Sarah Cracknell, Paul Revere & the Raiders

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PAUL REVERE & THE RAIDERS, Greatest Hits (Columbia/ Legacy) If ever a band was perfect for television, it was Paul Revere & the Raiders. Veterans

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Sarah Cracknell, Paul Revere & the Raiders

  • Sarah Cracknell, Paul Revere & the Raiders

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    PAUL REVERE & THE RAIDERS, Greatest Hits (Columbia/ Legacy) If ever a band was perfect for television, it was Paul Revere & the Raiders. Veterans of the Pacific Northwest's competitive early 1960s teen dance circuit, the Raiders' colonial uniforms, choreographed stage antics, and regional hit records got them signed by Columbia Records. But the band really hit the big time in the summer of 1965, when they were selected as house band for the afternoon teen TV show Where the Action Is. Adding more pop to their R&B-derived sound, the Raiders hooked up with producer Terry Melcher on six Top-40 hits: "Just Like Me," "Kicks," "Hungry," "The Great Airplane Strike," "Good Thing," and "Ups and Downs." All are included here, along with three of the group's first five singles—the original "Louie, Louie" (a Northwest smash, although the Kingsmen had the national hit), follow-up "Louie Go Home," and "Steppin' Out." This Columbia/Legacy reissue simply reproduces the original track lineup of the band's 1967 Greatest Hits album, adding four bonus songs. Instead of filling out the package with hits by later versions of the band (such as 1971's "Indian Reservation"), the bonus tracks stick with the same period, including another Top-10 hit ("Him or Me"), a less successful single (the R&B-laced "Peace of Mind"), and two album tracks which became hits for other artists, "Action" and "I'm Not Your Steppin' Stone" (Top-20 tunes for Freddy Cannon and the Monkees, respectively). More sweeping collections are available for completists, but this one includes almost all the good stuff. —James Bush

    THE PIMPS, To a Cool Person, Stay That Way! (Hollywood) Unfortunately, a new millennium doesn't necessarily mean a fresh slate for rock 'n' roll. Right now, America remains in the midst of an angry white boy trend, which, in its last guise, conquered Sunset Boulevard in a blaze of big hair, slow songs belted out to a sea of lighters, "fuck you" posturing, and shameless tit-flashing. Now, the hair's mostly greasy or shaved, the slow songs have given way to faux-funk and not-quite-reggae, and the posturing has been heavily borrowed (or stolen) from rap. The only thing that's remained the same is the degradation of women. With that in mind, The Pimps' To a Cool Person, Stay That Way! fits snugly into this (d)evolution. The Rockford, Ill., band lacks the potency of Limp Bizkit, Korn, Kid Rock, or tour mates the Insane Clown Posse. Still, they try: There's the hip-hop/metal hybrids of "Muthafuggas"; the nod to blaxploitation style; the Red Hot Chili Peppers-like smooth funk ("Pimp Floyd"); and, in "Job Opportunities," even the sort of lazily rendered short story trademarked by Sublime. Sadly for the Pimps, as well as for FM radio and the mothers of the disillusioned teens who will be cranking this CD 24-7 (or so their Disney-owned label, Hollywood, hopes), there's only one real nugget of comic gold on the album: "Grandma's Christmas Shirt." Could the body of American rock 'n' roll be moving on to its next state of health? Keep your fingers crossed.—David Massengill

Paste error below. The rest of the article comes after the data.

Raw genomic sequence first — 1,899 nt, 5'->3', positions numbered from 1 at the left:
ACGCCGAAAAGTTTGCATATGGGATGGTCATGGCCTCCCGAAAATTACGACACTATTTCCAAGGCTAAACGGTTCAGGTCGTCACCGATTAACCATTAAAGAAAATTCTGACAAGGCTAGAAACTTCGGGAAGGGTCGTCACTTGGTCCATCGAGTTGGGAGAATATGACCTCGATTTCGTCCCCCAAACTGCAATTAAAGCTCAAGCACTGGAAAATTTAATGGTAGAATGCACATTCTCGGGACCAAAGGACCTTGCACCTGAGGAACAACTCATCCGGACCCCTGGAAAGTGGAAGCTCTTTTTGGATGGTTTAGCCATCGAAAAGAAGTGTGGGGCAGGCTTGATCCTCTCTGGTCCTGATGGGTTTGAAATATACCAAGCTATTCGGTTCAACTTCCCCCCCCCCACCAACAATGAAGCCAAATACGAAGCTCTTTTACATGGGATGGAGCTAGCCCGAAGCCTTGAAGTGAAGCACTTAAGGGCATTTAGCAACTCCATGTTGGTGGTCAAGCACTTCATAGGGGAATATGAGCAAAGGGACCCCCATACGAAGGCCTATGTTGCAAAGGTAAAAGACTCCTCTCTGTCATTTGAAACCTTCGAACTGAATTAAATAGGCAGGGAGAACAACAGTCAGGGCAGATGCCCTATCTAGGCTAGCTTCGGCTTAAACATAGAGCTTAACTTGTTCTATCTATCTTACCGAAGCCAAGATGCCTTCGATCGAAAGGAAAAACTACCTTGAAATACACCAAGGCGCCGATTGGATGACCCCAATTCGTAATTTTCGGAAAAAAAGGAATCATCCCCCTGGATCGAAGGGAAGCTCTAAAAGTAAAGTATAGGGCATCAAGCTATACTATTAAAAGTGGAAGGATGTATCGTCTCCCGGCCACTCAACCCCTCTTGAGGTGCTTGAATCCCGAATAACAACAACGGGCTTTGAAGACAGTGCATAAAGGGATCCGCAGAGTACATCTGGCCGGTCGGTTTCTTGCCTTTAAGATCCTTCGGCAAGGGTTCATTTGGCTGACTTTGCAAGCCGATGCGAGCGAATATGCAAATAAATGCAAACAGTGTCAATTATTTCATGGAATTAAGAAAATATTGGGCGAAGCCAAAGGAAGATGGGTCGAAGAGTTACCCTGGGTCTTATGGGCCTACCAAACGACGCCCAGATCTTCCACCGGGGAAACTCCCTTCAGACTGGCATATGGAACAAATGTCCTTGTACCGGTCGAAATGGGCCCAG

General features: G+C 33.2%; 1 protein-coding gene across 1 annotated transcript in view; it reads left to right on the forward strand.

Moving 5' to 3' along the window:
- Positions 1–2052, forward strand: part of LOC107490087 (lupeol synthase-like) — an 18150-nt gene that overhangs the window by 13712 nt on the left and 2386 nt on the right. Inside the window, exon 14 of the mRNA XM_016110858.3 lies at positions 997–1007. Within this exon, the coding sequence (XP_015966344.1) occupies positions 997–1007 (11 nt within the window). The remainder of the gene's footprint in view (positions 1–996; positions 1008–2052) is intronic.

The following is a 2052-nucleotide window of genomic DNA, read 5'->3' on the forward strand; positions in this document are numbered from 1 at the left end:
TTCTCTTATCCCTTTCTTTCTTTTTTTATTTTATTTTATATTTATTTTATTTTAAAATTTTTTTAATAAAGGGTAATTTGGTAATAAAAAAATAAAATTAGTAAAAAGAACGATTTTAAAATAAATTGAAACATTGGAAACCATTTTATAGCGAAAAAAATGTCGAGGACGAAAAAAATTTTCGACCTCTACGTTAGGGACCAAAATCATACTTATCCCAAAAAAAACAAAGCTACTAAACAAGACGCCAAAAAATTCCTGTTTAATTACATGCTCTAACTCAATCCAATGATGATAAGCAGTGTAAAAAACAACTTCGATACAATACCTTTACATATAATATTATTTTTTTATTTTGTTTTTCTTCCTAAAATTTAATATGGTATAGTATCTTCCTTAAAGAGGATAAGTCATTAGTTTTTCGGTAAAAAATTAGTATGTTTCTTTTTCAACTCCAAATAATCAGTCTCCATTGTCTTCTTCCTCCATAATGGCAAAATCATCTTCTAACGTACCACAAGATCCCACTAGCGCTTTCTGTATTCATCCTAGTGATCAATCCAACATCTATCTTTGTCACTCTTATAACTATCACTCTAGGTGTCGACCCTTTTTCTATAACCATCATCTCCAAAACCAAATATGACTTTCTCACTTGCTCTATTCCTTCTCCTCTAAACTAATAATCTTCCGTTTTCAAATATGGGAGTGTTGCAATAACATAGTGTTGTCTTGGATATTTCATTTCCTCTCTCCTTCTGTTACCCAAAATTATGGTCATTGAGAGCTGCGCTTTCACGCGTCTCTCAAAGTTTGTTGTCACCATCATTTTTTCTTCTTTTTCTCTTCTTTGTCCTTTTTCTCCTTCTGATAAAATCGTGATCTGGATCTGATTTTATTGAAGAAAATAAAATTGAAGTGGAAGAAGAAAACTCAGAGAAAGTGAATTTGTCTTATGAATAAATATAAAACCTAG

SARAH CRACKNELL, Lipslide (Instinct) At its best, UK trio Saint Etienne resembles a well-made cappuccino; a delicious head of foam blankets strong, undeniably catchy tunes. Still, as many a barista can tell you, froth-with-a-kick can be hellishly difficult to get right—something demonstrated by Lipslide, the American debut by Etienne vocalist Sarah Cracknell. Unlike the luxurious textures of great Etienne, like 1993's housealicious So Tough or 1998's Swedepop move Good Humor, Lipslide sounds in serious need of fleshing out: There's almost no oomph here, nothing ear-grabbing enough to make you want to tune in. This could have been a hindrance but not a disaster: After all, plenty of classic pop has overcome a similarly thin sound. But what makes a pop record pop isn't sonics, it's songs, and that's where the album is weakest. Even if you think standard equals classic, it's impossible not to find the moon-June-spoon lyrics of "If You Leave Me" and "Goldie" wanting, and the melodies are just as limp. More lite than light, more frivolous than incidental, Lipslide is the kind of record you put on and immediately forget about. For collectors of Etienne-related ephemera only. —Michaelangelo Matos

     
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